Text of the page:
It should be clear to all of you what is going on here with Jesus’ Parable. The master is God and the one who owes an impossible amount of debt is us.


We owe God so much and yet the amount we owe is impossible to pay back. We can do nothing about it.


But God has forgiven us all of our debt and sin that we have committed and accumulated against Him through Jesus Christ.

So now, we must go about our lives, on the same level as all other men and do likewise.


Forgive 70x7…suffering wrong…being defrauded.


Don’t misunderstand here. There are times when civil courts are necessary and there is a time when though forgiveness must go on and on, discipline must be used.


But before we ever get to that, the teaching of Jesus should be at the very forefront of our minds.


Bishop Ryle says of this, “Our Lord does not mean that offences against the law of the land and the good order of society, are to be passed over in silence. He does not mean that we are to allow people to commit thefts, and assaults, with impunity. All that He means is, that we are to study a general spirit of mercy and forgivingness towards our brethren.


We are to bear much, and to put up with much, rather than quarrel. We are to look over much, and submit to much, rather than have any strife. We are to lay aside everything like malice, strife, revenge, and retaliation. Such feelings are only fit for heathens.

They are utterly unworthy of a disciple of Christ.”[1]


He goes on like this, “It is clear from this parable that one motive for forgiving others, ought to be the recollection that we all need forgiveness at God’s hands ourselves…”


He says, “Day after day we are coming short in many things, “leaving undone what we ought to do, and doing what we ought not to do.” Day after day we require mercy and pardon.

Our neighbors’ offences against us are mere trifles, compared with our offences against God.”[2]


Ryle - “Another motive for forgiving others, ought to be the recollection of the day of judgment, and the standard by which we shall all be tried in that day. There will be no forgiveness in that day for unforgiving people. Such people would be unfit for heaven…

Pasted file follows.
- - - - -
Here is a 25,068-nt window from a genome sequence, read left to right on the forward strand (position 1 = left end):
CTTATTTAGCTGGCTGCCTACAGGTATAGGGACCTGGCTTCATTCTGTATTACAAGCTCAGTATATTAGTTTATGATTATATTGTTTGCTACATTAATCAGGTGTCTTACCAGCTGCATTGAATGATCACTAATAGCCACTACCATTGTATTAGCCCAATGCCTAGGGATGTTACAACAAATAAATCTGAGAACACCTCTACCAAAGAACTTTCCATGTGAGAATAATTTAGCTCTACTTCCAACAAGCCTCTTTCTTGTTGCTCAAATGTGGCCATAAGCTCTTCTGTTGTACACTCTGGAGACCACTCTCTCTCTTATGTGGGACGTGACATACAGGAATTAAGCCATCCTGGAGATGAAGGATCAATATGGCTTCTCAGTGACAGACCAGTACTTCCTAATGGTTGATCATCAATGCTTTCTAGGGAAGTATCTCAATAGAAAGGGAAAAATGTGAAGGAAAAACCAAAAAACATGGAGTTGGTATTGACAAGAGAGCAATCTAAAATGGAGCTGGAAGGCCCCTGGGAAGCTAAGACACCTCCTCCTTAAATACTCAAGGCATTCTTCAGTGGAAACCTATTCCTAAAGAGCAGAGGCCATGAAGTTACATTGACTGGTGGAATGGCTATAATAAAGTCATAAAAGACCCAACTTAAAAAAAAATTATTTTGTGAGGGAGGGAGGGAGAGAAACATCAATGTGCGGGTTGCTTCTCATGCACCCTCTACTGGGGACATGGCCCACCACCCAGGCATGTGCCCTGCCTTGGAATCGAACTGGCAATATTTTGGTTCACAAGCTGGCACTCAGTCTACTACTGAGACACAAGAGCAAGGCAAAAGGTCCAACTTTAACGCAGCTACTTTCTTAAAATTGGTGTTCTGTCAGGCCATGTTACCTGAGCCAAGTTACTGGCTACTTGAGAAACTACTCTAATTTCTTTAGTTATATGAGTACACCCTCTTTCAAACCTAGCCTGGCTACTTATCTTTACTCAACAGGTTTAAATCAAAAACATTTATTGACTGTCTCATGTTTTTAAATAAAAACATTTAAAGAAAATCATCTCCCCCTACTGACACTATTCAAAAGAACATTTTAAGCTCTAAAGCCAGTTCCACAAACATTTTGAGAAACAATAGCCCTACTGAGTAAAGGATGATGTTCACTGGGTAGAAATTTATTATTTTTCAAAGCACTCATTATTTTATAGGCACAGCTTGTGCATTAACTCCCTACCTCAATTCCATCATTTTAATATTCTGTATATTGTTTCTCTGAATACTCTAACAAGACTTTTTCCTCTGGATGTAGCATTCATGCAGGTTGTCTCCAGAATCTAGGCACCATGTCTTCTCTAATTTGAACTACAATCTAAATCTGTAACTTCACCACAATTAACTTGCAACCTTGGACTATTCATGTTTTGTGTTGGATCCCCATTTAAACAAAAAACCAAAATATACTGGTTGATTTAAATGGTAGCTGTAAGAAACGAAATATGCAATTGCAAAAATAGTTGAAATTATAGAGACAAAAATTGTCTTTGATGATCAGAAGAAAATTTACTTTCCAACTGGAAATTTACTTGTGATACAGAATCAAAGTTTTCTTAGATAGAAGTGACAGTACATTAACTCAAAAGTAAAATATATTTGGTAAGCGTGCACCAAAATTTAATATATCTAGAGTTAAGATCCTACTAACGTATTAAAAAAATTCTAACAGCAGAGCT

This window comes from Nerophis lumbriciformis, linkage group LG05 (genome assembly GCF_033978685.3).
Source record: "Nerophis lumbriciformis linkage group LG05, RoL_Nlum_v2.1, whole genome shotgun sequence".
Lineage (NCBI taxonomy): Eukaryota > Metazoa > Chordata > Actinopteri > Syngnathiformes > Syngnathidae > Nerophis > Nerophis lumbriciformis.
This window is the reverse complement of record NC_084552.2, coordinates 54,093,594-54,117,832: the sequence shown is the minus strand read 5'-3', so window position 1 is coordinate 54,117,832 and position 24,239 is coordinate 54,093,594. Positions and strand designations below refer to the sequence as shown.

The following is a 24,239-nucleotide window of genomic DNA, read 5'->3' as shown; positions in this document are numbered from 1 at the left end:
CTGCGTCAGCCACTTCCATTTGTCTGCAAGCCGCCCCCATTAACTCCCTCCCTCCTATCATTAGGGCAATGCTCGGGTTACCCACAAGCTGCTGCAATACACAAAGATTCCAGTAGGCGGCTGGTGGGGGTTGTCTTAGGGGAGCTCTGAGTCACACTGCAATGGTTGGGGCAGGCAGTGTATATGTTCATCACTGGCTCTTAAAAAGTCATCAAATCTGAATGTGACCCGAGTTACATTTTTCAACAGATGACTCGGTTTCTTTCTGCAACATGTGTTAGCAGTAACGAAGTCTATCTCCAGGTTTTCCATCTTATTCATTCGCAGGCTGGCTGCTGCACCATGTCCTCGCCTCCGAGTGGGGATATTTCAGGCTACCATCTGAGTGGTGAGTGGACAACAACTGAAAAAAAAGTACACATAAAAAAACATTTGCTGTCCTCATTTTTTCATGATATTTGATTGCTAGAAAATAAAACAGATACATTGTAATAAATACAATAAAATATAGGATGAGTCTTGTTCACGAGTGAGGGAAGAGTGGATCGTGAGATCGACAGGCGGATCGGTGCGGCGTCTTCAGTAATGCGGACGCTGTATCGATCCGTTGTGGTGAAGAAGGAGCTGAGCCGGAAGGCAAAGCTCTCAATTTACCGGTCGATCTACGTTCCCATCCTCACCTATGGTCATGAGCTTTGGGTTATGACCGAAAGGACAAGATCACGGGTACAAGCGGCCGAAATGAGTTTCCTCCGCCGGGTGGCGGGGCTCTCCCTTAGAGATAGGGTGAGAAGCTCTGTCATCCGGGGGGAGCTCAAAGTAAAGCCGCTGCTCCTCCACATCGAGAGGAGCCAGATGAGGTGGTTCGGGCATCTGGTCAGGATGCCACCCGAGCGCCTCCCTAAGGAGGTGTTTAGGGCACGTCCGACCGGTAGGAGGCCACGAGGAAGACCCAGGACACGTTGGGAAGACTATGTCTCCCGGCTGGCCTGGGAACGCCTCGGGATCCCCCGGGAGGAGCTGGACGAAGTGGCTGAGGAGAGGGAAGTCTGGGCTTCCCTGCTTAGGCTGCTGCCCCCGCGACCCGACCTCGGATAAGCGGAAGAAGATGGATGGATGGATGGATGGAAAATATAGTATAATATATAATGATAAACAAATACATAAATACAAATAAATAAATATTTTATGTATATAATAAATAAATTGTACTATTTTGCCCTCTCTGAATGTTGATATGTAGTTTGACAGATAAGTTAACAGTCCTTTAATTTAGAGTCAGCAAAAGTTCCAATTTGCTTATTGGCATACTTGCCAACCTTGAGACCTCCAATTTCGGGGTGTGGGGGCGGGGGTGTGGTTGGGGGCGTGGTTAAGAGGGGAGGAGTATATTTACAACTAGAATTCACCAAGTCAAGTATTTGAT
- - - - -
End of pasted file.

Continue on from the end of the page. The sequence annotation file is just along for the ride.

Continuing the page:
…Surely if we mean to stand at the right hand, when Jesus sits on the throne of His glory, we must learn, while we are on earth, to forgive.[3]


Paul tells us why in theological terms, in his letter to the Colossians.


[13] “And you, who were dead in your trespasses and the uncircumcision of your flesh, God made alive together with him, having forgiven us all our trespasses, [14] by canceling the record of debt that stood against us with its legal demands. This he set aside, nailing it to the cross. (ESV)


The unforgiving servant at the end is thrown into prison until he should pay all of his debt.



To this, 4th century Church Father Apollinaris -  Till he should pay all his debts” means in effect that he has handed him over to be punished for all time. For he could never pay it back.

For when he corrects a person in the present life, God hands him over to bonds, sickness and tortures, but in the future he hands him over to anguish without remission for all time…

…He did not say, “So also will your Father do to you,” but “my Father.” For such people are unworthy to be called sons of God. So, the parable describes in summary the indescribable love of God. Anyone who does not imitate this love as far as he can will suffer severe punishment from the just Judge.

Even though it has been said, ‘Not to be regretted are God’s blessings,’ yet wickedness is so strong that it blocks out these words. So the story demands two things of us: to remember our own faults and not to bear a grudge on one who stumbles.” Fragment 92.[4]


In the Name of the Father and of the Son and of the Holy Ghost, Amen.


[1] Ryle, J. C. (1860). Expository Thoughts on Matthew (pp. 229–230). New York: Robert Carter & Brothers.

[2] Ryle, J. C. (1860). Expository Thoughts on Matthew (p. 231). New York: Robert Carter & Brothers.

[3] Ryle, J. C. (1860). Expository Thoughts on Matthew (p. 231). New York: Robert Carter & Brothers.

[4] Simonetti, M. (Ed.). (2002). Matthew 14-28 (p. 87). Downers Grove, IL: InterVarsity Press.